Photo and Commentary ©2020 by Robert Howson
Tuesday, June 30, 2020
If you’ve been on this earth more than a few years you undoubtedly have come to recognize that things are often not what they appear to be. For example, you might reasonably conclude the subject of this blog is the Black-headed Grosbeak pictured perching among the leafy foliage of a Western Chokecherry. Reasonable, yes, but this commentary centers on the tree, not the bird. While photographing the grosbeak, I’d noticed the attractive shrub but wasn’t certain of its identity until I returned home and had time to study my pictures.
This confirmed that it was indeed a Prunus virginiana, or Western Chokecherry. It is a member of the rose family and of the genus Prunus, as are a number of other fruits commonly consumed by humans. However, as its name implies, the small red to black fruits produced have a very astringent taste, and being both sour and bitter may cause the consumer to “choke.” That being said, chokecherries were the most important fruit in the diet of many of the North American Native American tribes.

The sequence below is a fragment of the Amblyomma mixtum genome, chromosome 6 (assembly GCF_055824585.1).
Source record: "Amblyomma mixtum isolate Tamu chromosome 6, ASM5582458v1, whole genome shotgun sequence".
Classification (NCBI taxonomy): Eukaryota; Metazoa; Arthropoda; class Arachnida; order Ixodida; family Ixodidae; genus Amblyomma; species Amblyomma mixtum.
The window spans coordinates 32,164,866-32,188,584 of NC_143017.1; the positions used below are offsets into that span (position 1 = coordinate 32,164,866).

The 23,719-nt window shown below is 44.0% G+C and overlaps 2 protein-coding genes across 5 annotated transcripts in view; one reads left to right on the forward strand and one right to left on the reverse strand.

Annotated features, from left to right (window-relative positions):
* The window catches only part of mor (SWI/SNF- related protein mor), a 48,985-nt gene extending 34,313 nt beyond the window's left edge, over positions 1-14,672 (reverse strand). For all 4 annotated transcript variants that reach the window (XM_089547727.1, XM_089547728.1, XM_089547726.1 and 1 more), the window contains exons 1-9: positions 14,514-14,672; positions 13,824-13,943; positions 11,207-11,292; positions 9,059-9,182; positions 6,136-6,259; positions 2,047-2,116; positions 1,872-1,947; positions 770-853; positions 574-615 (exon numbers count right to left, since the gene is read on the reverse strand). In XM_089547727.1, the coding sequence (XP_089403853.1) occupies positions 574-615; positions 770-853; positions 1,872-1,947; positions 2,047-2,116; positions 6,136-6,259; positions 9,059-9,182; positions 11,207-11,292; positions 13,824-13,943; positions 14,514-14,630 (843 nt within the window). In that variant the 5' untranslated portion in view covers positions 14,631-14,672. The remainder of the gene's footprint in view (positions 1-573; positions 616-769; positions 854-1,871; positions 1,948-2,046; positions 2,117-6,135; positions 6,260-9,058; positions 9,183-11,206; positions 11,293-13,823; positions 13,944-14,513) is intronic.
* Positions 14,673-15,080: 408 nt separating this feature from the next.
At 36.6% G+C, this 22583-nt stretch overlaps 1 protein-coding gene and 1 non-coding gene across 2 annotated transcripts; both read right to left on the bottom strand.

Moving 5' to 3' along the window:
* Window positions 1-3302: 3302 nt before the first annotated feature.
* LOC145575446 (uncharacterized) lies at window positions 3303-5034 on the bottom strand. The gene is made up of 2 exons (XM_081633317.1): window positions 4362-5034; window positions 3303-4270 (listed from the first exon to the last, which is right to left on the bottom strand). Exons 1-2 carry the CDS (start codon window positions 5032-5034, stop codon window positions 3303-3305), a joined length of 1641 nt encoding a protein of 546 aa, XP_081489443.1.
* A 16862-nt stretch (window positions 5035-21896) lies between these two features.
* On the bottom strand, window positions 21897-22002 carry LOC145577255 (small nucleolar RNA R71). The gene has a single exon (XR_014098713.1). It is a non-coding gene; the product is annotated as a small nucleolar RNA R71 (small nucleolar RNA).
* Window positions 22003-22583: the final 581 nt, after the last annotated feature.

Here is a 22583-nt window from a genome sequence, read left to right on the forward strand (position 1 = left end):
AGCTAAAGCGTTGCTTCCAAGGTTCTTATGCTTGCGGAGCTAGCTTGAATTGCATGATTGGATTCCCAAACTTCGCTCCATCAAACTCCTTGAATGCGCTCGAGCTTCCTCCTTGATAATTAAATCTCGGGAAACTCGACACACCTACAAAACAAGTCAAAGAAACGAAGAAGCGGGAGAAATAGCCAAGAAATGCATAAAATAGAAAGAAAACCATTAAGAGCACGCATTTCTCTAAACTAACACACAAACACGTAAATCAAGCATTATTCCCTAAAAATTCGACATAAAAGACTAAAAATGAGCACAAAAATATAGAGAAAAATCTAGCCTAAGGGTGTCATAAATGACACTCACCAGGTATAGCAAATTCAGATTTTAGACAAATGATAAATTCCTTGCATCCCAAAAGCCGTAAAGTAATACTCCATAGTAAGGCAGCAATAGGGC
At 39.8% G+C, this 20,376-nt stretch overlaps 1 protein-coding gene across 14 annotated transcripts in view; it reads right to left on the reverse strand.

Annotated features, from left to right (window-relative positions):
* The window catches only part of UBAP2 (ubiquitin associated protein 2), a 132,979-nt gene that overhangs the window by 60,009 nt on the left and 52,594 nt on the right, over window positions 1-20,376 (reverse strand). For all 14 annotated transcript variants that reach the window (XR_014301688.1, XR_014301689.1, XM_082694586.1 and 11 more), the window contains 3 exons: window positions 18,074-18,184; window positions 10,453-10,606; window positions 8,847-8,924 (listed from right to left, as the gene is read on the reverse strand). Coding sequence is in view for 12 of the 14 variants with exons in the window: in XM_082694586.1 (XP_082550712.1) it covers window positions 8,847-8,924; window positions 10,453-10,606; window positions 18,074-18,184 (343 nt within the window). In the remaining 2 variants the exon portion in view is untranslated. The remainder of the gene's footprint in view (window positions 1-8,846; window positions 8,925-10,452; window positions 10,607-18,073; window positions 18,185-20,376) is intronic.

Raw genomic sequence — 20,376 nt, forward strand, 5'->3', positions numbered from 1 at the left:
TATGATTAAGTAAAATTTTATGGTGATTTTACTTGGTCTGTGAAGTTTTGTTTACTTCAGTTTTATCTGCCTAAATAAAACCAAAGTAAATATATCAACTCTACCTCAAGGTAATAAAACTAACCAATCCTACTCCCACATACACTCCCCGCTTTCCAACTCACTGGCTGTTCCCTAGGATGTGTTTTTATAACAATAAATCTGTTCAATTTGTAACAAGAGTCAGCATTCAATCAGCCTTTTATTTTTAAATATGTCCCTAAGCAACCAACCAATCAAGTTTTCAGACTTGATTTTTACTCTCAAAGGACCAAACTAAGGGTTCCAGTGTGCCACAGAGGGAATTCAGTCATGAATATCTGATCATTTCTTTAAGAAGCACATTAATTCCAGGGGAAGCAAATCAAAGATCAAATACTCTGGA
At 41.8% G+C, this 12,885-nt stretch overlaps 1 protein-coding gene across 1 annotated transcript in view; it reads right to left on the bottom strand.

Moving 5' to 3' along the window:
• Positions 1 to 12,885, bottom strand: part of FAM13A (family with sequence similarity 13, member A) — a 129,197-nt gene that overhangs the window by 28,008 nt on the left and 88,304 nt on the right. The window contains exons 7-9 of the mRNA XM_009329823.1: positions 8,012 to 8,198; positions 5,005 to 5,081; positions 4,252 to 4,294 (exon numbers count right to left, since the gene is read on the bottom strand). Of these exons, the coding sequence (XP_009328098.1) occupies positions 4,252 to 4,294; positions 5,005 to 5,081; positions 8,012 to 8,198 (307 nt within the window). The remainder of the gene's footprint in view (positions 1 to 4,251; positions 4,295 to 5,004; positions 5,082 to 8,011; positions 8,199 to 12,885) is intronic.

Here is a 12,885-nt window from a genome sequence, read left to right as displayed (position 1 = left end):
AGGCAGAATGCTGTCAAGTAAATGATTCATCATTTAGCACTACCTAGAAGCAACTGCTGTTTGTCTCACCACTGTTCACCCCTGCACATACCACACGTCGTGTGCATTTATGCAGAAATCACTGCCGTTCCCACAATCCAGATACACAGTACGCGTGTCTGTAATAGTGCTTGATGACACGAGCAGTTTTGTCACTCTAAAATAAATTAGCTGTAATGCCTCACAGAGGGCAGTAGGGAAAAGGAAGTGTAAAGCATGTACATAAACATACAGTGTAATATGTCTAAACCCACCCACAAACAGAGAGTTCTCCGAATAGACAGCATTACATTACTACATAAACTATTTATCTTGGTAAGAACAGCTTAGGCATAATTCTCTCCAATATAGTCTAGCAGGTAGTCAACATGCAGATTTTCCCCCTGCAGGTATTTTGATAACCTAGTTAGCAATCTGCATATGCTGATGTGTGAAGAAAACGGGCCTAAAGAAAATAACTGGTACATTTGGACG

While humans may be able to consume the berries, the wilted leaves can be fatal to horses, cattle, deer, and other animals with segmented stomachs if they eat more than ten pounds of foliage. Apparently the wilting of the leaves, following a frost or after branches have been damaged, causes cyanide to be released as well as making the plant taste sweet, something almost too good to pass up by grazing animals.
Cows aren’t the only ones who find themselves drawn to that which is deadly. James 1:14-16 puts it this way: “No, a man’s temptation is due to the pull of his own inward desires, which can be enormously attractive. His own desire takes hold of him, and that produces sin. And sin in the long run means death—make no mistake about that, brothers of mine!” (J.B. Phillips)